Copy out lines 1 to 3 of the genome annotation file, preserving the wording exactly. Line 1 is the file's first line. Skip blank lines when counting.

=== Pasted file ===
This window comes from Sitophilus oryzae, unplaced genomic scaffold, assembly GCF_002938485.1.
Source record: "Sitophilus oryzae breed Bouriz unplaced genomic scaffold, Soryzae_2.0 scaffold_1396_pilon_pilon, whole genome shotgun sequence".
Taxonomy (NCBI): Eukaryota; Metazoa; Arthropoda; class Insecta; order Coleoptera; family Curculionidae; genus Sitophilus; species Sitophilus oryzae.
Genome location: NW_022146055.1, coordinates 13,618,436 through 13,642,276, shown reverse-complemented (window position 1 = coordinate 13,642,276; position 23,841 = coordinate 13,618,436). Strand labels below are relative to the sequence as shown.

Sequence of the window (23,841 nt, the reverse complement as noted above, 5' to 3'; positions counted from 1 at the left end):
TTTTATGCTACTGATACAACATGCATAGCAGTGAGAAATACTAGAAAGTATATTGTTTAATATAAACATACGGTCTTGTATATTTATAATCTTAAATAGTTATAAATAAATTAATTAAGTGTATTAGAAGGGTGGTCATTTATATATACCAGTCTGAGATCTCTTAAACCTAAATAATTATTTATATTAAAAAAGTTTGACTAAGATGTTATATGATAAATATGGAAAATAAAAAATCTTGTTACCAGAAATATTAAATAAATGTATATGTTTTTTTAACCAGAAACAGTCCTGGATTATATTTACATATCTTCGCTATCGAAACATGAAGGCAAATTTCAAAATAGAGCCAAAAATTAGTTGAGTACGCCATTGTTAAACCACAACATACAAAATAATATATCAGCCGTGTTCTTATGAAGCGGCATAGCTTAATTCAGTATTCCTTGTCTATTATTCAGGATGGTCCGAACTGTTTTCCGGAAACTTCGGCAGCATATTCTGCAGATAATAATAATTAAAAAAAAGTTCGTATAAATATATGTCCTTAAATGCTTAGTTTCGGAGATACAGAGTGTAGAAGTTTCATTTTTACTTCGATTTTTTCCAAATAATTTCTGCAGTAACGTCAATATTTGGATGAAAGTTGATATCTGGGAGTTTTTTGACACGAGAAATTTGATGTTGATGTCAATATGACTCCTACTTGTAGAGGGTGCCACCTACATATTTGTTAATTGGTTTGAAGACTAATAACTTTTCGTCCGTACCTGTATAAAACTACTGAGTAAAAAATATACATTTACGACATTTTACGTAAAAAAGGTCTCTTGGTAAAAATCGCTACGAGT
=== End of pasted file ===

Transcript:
This window comes from Sitophilus oryzae, unplaced genomic scaffold, assembly GCF_002938485.1.
Source record: "Sitophilus oryzae breed Bouriz unplaced genomic scaffold, Soryzae_2.0 scaffold_1396_pilon_pilon, whole genome shotgun sequence".
Taxonomy (NCBI): Eukaryota; Metazoa; Arthropoda; class Insecta; order Coleoptera; family Curculionidae; genus Sitophilus; species Sitophilus oryzae.